A fragment from Robert Lowell



Christ, let me die at night
with a semblance of my senses,
like the full moon that fails.

I'll never forget watching a visibly shaken Joseph Brodsky, who was a good friend of Robert Lowell's, read these lines during the poet's funeral at the Church of the Advent in Boston in September 1977.


This fragment was found among the papers Lowell left at his home in Britain when he departed from there earlier in the month, bound for the United States. On September 12 he died of heart failure in a taxi on the way from Kennedy Airport to Manhattan. Of course, we were struck by Lowell's uncanny prophesy, but we were also moved by the fact that these lines, some of the last he wrote, had the same startling clarity as the poems in his final book, Day by Day, published the year before his death.

In the decades since then, Lowell's work--especially his collection, For the Union Dead--has continued to inspire our poets who want to probe the full range of American life--our public, or political lives, as well as our most personal experiences.

The photograph above of Lowell and his wife, Caroline Blackwood, was taken by Walker Evans in 1973. The portrait of Lowell below was taken by Evans at Milgate House, the couple's home in Kent.



Lowell in his days as Poetry Consultant at the Library of Congress (1947-48)

Venice


A click of window glass had roused me
Out of my sleep at early dawn.
Beneath me Venice swam in water,
A sodden pretzel made of stone.

It was all quiet now; however,
While still asleep, I heard a cry--
And, like a sign that had been silence,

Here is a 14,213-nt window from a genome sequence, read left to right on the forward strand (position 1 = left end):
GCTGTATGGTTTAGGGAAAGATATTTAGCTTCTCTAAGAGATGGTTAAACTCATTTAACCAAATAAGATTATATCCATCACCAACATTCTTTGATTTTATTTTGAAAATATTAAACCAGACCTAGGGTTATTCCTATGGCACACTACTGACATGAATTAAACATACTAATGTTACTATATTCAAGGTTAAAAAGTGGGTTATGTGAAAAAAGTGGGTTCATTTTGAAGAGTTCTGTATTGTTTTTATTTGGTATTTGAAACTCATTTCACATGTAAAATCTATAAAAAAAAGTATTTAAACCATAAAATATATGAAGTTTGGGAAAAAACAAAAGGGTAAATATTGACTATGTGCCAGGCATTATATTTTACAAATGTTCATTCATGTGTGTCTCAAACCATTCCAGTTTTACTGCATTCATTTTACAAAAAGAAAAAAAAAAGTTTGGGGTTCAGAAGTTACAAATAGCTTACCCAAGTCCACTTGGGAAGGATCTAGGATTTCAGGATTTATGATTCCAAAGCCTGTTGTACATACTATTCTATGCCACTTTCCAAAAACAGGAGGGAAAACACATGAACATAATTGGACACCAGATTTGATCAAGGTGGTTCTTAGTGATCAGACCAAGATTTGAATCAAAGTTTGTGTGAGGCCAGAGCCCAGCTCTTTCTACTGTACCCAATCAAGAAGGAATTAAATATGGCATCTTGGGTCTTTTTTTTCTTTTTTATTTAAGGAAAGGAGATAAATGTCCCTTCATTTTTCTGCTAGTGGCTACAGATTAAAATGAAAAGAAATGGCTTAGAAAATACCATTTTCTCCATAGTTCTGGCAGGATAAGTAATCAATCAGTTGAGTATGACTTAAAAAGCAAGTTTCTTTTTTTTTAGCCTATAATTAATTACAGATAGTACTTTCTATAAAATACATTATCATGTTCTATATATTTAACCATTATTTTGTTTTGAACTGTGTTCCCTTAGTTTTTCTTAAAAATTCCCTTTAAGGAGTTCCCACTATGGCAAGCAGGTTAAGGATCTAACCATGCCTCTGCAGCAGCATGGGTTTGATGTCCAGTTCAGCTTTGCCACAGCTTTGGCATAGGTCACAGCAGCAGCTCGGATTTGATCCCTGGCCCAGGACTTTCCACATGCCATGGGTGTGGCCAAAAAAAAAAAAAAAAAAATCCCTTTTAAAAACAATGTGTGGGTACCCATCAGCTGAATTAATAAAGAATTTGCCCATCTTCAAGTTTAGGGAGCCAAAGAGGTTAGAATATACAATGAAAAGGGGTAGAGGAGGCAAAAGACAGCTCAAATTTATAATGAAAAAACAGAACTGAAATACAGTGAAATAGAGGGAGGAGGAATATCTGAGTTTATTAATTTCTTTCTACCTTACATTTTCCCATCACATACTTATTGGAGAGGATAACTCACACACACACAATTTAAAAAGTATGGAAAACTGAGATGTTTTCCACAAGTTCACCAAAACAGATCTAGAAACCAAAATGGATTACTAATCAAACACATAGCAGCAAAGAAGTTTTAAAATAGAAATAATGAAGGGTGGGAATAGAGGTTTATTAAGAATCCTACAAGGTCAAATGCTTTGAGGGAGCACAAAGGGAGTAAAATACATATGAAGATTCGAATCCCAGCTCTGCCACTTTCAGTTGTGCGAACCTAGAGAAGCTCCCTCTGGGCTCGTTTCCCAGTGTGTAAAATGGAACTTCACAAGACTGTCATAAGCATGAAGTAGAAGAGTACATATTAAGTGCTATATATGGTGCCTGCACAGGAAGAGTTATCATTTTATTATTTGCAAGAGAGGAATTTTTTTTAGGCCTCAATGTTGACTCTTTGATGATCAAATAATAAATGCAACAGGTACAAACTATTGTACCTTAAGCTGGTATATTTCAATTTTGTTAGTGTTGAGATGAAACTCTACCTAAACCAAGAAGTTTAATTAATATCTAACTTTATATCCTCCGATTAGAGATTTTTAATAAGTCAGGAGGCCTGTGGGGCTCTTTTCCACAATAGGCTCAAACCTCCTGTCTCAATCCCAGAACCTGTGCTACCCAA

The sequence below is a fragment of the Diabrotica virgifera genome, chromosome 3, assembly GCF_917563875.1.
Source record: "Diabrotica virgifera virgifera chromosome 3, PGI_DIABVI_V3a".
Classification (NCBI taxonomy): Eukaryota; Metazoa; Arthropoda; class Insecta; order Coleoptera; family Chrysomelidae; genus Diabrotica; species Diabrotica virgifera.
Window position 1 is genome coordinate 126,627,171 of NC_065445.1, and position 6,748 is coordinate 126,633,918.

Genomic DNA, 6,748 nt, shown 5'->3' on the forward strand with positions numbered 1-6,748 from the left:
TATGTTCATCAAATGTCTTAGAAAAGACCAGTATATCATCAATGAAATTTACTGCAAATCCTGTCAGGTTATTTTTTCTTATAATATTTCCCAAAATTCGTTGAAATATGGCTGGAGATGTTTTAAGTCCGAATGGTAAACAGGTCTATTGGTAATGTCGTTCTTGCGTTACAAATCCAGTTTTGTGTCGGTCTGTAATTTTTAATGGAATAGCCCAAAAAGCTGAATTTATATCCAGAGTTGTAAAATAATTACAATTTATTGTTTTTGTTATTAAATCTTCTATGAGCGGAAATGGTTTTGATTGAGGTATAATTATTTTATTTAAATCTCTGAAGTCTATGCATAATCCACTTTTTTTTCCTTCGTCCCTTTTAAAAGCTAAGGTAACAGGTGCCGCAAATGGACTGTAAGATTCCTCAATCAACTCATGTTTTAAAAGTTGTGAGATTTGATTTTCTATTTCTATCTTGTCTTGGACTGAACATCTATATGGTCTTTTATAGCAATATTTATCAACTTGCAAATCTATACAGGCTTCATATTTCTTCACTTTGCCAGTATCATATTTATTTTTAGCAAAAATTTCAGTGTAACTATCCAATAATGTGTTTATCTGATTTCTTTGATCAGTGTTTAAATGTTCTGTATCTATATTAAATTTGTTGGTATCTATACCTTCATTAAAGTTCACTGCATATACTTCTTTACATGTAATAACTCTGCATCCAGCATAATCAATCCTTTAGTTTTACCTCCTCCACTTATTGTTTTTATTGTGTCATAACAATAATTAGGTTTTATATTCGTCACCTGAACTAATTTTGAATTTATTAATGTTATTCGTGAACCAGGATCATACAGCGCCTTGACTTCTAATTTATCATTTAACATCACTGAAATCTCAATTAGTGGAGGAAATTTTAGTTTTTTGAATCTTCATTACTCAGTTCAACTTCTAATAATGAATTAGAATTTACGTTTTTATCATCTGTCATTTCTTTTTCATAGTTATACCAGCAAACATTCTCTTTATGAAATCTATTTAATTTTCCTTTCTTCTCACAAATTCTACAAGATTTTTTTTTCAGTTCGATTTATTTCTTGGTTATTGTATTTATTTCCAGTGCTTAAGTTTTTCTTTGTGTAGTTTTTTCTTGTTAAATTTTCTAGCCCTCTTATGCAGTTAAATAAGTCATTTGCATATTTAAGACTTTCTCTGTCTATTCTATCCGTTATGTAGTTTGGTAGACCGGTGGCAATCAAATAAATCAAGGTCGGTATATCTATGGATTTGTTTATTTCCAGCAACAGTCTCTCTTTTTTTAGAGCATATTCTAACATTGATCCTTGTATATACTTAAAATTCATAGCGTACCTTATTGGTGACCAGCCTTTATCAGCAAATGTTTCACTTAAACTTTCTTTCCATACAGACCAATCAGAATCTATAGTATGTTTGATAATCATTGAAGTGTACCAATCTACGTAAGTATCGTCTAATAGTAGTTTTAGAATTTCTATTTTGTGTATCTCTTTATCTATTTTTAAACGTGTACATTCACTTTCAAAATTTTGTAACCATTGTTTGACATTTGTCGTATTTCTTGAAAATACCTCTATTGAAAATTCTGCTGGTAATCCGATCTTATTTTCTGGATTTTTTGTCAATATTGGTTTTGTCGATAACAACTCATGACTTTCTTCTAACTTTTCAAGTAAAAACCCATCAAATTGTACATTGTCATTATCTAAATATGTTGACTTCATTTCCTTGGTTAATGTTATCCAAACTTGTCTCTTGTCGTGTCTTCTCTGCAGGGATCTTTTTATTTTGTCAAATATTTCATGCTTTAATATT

It still disturbed the morning sky.

It hung--a trident of the Scorpion--
Above the sleeping mandolins
And had been uttered by an angry,
Insulted woman's voice, maybe.

Now it was silent. To the handle
Its fork was stuck in morning haze.
The Grand Canal, obliquely grinning,
Kept looking back--a runaway.

Reality was born of dream-shreds
Far-off, among the hired boats.
Like a Venetian woman, Venice
Dived from the bank to glide afloat.

Boris Pasternak--Venice, 1913 (revised 1928)
Translated by Lydia Pasternak Slater

"My concern has always been for meaning, and my dream that every poem should have content in itself--a new thought or a new image. And that the whole of it with all its individual character should be engraved so deeply into the book that it should speak from it with all the silence and with all the colors of its colorless black print.

"Thus I wrote a poem called 'Venice', and another called 'The Railway Station'.  What I saw before me as I was writing was the town standing on the water, the figures-of-eight and circles of its reflections drifting, multiplying, swelling like a biscuit soaked in tea. Or the distance of the railway station, where the tracks and platforms end in clouds and smoke and the trains vanish, and the skyline of departure ends the history of situations--meetings and farewells and events before and after them.

"I was concerned neither with myself nor with my readers nor with the theory of art. All I cared about was that one poems should contain the town of Venice, and the other the Brest (now called the Byelorussian-Baltic) railway station."

---from Pasternak's An Essay in Autobiography

This was intended to serve as the introduction for a 1954 collection of Pasternak's poems; the collection never appeared, but the introduction was translated by Manya Harari and published in London in 1959.